[div class=attrib]From Discover:[end-div]
As his friends flocked to social networks like Facebook and MySpace, Alessandro Acquisti, an associate professor of information technology at Carnegie Mellon University, worried about the downside of all this online sharing. “The personal information is not particularly sensitive, but what happens when you combine those pieces together?” he asks. “You can come up with something that is much more sensitive than the individual pieces.”
Acquisti tested his idea in a study, reported earlier this year in Proceedings of the National Academy of Sciences. He took seemingly innocuous pieces of personal data that many people put online (birthplace and date of birth, both frequently posted on social networking sites) and combined them with information from the Death Master File, a public database from the U.S. Social Security Administration. With a little clever analysis, he found he could determine, in as few as 1,000 tries, someone’s Social Security number 8.5 percent of the time. Data thieves could easily do the same thing: They could keep hitting the log-on page of a bank account until they got one right, then go on a spending spree. With an automated program, making thousands of attempts is no trouble at all.
The problem, Acquisti found, is that the way the Death Master File numbers are created is predictable. Typically the first three digits of a Social Security number, the “area number,” are based on the zip code of the person’s birthplace; the next two, the “group number,” are assigned in a predetermined order within a particular area-number group; and the final four, the “serial number,” are assigned consecutively within each group number. When Acquisti plotted the birth information and corresponding Social Security numbers on a graph, he found that the set of possible IDs that could be assigned to a person with a given date and place of birth fell within a restricted range, making it fairly simple to sift through all of the possibilities.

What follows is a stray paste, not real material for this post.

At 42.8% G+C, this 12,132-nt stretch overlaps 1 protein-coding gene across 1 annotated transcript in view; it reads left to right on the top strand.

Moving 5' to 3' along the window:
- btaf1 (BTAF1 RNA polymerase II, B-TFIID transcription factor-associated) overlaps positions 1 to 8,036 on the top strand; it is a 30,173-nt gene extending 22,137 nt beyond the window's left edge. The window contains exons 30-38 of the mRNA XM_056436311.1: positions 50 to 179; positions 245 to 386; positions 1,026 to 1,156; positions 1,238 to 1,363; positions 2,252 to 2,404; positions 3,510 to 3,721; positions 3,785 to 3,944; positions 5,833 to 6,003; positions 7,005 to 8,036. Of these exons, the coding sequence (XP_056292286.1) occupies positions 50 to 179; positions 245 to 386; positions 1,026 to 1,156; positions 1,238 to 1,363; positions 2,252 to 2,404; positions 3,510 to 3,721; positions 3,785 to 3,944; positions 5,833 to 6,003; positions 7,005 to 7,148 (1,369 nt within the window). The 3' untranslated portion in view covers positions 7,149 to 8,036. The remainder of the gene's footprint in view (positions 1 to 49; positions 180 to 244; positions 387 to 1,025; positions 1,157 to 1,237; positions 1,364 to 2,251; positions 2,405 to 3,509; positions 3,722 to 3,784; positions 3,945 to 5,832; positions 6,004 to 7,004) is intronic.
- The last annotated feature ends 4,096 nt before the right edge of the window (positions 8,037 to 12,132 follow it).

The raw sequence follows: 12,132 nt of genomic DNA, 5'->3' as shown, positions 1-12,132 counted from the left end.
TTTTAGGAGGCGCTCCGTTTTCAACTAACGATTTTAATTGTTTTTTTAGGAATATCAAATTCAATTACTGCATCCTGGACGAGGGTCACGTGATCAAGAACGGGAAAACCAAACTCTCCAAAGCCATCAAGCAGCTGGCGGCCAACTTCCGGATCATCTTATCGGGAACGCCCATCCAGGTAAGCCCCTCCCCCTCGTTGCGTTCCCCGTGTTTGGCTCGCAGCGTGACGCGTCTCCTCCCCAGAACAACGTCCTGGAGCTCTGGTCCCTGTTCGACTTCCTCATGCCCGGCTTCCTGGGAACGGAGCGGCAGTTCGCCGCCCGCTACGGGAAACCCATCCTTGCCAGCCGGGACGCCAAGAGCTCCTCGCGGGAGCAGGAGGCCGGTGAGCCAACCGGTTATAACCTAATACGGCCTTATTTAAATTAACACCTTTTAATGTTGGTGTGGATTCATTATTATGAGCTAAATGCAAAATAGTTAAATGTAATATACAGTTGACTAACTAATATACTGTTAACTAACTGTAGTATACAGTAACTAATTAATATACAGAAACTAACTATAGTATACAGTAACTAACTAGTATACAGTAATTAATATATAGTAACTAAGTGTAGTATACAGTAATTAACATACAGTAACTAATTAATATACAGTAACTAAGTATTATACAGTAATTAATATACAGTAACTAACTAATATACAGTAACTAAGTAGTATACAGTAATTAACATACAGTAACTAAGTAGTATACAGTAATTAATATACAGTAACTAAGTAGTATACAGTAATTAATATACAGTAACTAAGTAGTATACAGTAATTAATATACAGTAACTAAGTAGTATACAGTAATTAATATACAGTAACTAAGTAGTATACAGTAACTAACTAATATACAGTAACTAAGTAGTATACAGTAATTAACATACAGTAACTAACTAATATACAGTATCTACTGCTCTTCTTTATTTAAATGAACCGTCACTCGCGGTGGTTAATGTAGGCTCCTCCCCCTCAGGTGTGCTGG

To check the accuracy of his guesses, Acquisti used a list of students who had posted their birth information on a social network and whose Social Security numbers were matched anonymously by the university they attended. His system worked—yet another reason why you should never use your Social Security number as a password for sensitive transactions.
Welcome to the unnerving world of data mining, the fine art (some might say black art) of extracting important or sensitive pieces from the growing cloud of information that surrounds almost all of us. Since data persist essentially forever online—just check out the Internet Archive Wayback Machine, the repository of almost everything that ever appeared on the Internet—some bit of seemingly harmless information that you post today could easily come back to haunt you years from now.
[div class=attrib]More from theSource here.[end-div]